Orange Line plans hit giant bump

Orange Line plans hit giant bump

A banner opposing construction of the Orange Line mass-transit rail project through the community hangs over Soi Prachasongkhro 21 in the Mae Niew Yak 3 community in this June file photo. Residents on Wednesday reaffirmed their opposition to the project. (Photo by Apichit Jinakul)
A banner opposing construction of the Orange Line mass-transit rail project through the community hangs over Soi Prachasongkhro 21 in the Mae Niew Yak 3 community in this June file photo. Residents on Wednesday reaffirmed their opposition to the project. (Photo by Apichit Jinakul)

The Transport Ministry is planning to review the western section of the Mass Rapid Transit Authority's (MRTA) Orange Line -- from the Thailand Cultural Centre to Taling Chan -- after residents refused to relocate.

News of the review comes a day after the cabinet approved the construction of the 21.2km rail section running east from the Thailand Cultural Centre to Min Buri.

Transport Minister Arkhom Termpittayapaisith met officials Wednesday to discuss how to proceed with the Orange Line project, as it crosses through the residentially-crowded Soi Prachasongkhro 21.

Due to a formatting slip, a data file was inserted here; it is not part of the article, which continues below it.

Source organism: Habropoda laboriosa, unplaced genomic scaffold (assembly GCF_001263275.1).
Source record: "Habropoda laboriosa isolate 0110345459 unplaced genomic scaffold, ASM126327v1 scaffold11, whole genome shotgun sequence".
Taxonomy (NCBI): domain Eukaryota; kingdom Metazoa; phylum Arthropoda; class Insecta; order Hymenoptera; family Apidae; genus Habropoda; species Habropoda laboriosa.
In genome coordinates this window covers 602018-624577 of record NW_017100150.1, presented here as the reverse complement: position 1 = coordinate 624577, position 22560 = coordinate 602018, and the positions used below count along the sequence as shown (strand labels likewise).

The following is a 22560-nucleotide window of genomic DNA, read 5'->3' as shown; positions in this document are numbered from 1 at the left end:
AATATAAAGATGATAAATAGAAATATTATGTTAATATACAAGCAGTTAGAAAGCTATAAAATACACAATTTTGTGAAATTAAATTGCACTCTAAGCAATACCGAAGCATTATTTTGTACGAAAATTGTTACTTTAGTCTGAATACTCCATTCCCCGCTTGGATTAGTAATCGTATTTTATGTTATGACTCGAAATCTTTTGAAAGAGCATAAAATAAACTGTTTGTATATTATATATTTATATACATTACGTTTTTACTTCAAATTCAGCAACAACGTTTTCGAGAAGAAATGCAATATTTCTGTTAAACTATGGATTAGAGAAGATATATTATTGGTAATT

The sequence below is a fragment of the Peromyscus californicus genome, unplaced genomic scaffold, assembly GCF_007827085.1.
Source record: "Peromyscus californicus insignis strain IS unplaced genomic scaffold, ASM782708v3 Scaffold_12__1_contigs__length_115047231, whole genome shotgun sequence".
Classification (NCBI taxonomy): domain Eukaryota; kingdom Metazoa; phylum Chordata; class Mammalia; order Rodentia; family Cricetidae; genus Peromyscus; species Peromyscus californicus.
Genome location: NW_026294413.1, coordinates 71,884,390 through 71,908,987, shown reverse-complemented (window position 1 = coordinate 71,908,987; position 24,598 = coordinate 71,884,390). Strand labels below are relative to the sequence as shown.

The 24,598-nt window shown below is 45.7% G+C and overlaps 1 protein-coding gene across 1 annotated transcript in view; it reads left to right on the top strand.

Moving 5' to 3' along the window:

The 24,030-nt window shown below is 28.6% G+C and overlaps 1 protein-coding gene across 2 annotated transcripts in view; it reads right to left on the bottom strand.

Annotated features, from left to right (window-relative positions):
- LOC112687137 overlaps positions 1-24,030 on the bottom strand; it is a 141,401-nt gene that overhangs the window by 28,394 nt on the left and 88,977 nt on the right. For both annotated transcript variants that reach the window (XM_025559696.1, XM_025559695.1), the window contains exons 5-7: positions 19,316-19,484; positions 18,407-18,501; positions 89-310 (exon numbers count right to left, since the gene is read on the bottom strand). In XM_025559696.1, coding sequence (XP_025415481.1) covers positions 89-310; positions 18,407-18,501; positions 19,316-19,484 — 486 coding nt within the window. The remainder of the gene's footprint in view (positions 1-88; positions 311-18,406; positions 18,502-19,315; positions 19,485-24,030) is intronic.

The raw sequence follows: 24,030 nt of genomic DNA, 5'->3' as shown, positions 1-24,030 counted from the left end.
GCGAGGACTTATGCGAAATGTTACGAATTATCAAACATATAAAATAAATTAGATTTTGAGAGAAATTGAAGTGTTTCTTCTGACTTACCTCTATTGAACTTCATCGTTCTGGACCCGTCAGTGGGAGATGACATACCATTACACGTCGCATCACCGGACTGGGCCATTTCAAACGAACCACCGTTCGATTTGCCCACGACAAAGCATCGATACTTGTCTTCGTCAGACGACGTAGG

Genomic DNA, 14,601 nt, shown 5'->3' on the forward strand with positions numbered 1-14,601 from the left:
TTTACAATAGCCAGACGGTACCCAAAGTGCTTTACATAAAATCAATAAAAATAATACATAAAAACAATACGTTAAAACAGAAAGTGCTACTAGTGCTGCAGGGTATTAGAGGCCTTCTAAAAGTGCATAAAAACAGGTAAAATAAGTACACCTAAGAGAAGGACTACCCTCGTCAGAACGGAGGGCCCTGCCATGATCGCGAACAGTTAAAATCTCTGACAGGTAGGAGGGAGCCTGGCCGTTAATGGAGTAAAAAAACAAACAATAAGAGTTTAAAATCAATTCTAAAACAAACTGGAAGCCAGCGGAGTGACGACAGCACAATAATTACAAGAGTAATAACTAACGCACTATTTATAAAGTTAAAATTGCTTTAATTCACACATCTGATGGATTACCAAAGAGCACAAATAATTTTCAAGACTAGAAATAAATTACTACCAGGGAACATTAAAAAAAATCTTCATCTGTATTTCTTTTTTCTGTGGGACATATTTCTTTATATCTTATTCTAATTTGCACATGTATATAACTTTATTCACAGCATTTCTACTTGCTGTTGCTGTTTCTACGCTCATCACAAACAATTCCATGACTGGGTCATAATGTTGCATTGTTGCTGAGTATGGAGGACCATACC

Locals in June this year vowed to petition the Administrative Court for an injunction against the project if the cabinet approved it.

Mr Arkhom told the MRTA, the project operator, to study alternative designs that would avoid appropriating land from communities, MRTA governor Peerayudh Singpatanakul said after the meeting.

Mr Peerayudh said there are alternatives to choose from, but all of them will inflate the construction costs, originally set at 110 billion baht for the whole route.

The options include bypassing Soi Prachasongkhro 21 or building an underground tunnel, he said.

Prateep Nilwan, leader of the Mae Niew Yak 3 community, said earlier that if the route goes 30 metres below ground level, residents will not need to relocate from their 80-year-old neighbourhood.

However, the MRTA reportedly planned the tunnel to be 20 metres deep, according to the residents.

The agency will explore the options available within the next two months, Mr Peerayudh said.

The Orange Line's current route was backed by a committee on land traffic management, which insisted residents had known about the route for more than a decade. The design it picked would also have a minimal impact on traffic.

However, residents in Soi Prachasongkhro 21 complained the plan would lead to the eviction of at least 1,000 families.

The Office of Transport and Traffic Policy and Planning is also looking at alternative electric train routes in Taling Chan area, Mr Peerayudh said.


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